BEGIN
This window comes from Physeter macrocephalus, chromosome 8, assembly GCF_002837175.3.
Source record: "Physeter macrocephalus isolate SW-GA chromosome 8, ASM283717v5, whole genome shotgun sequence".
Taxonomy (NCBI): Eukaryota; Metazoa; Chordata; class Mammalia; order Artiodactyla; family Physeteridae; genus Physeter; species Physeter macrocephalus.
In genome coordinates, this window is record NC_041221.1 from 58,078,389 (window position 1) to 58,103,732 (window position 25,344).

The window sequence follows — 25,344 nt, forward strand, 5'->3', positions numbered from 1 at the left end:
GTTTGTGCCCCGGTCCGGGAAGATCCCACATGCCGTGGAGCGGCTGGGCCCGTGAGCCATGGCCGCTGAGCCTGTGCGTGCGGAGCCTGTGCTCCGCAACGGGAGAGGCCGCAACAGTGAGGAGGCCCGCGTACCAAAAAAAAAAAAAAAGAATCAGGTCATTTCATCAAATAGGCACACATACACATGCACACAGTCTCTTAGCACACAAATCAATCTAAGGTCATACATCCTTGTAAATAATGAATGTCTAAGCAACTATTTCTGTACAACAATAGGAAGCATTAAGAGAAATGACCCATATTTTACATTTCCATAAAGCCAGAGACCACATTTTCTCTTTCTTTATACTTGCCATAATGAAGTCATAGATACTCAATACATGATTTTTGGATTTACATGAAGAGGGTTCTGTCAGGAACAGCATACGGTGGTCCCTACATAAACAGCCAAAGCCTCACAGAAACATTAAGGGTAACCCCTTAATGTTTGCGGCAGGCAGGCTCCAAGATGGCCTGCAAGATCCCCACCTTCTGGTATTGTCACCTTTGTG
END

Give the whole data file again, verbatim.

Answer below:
This window comes from Physeter macrocephalus, chromosome 8, assembly GCF_002837175.3.
Source record: "Physeter macrocephalus isolate SW-GA chromosome 8, ASM283717v5, whole genome shotgun sequence".
Taxonomy (NCBI): Eukaryota; Metazoa; Chordata; class Mammalia; order Artiodactyla; family Physeteridae; genus Physeter; species Physeter macrocephalus.
In genome coordinates, this window is record NC_041221.1 from 58,078,389 (window position 1) to 58,103,732 (window position 25,344).

The window sequence follows — 25,344 nt, forward strand, 5'->3', positions numbered from 1 at the left end:
GTTTGTGCCCCGGTCCGGGAAGATCCCACATGCCGTGGAGCGGCTGGGCCCGTGAGCCATGGCCGCTGAGCCTGTGCGTGCGGAGCCTGTGCTCCGCAACGGGAGAGGCCGCAACAGTGAGGAGGCCCGCGTACCAAAAAAAAAAAAAAAGAATCAGGTCATTTCATCAAATAGGCACACATACACATGCACACAGTCTCTTAGCACACAAATCAATCTAAGGTCATACATCCTTGTAAATAATGAATGTCTAAGCAACTATTTCTGTACAACAATAGGAAGCATTAAGAGAAATGACCCATATTTTACATTTCCATAAAGCCAGAGACCACATTTTCTCTTTCTTTATACTTGCCATAATGAAGTCATAGATACTCAATACATGATTTTTGGATTTACATGAAGAGGGTTCTGTCAGGAACAGCATACGGTGGTCCCTACATAAACAGCCAAAGCCTCACAGAAACATTAAGGGTAACCCCTTAATGTTTGCGGCAGGCAGGCTCCAAGATGGCCTGCAAGATCCCCACCTTCTGGTATTGTCACCTTTGTG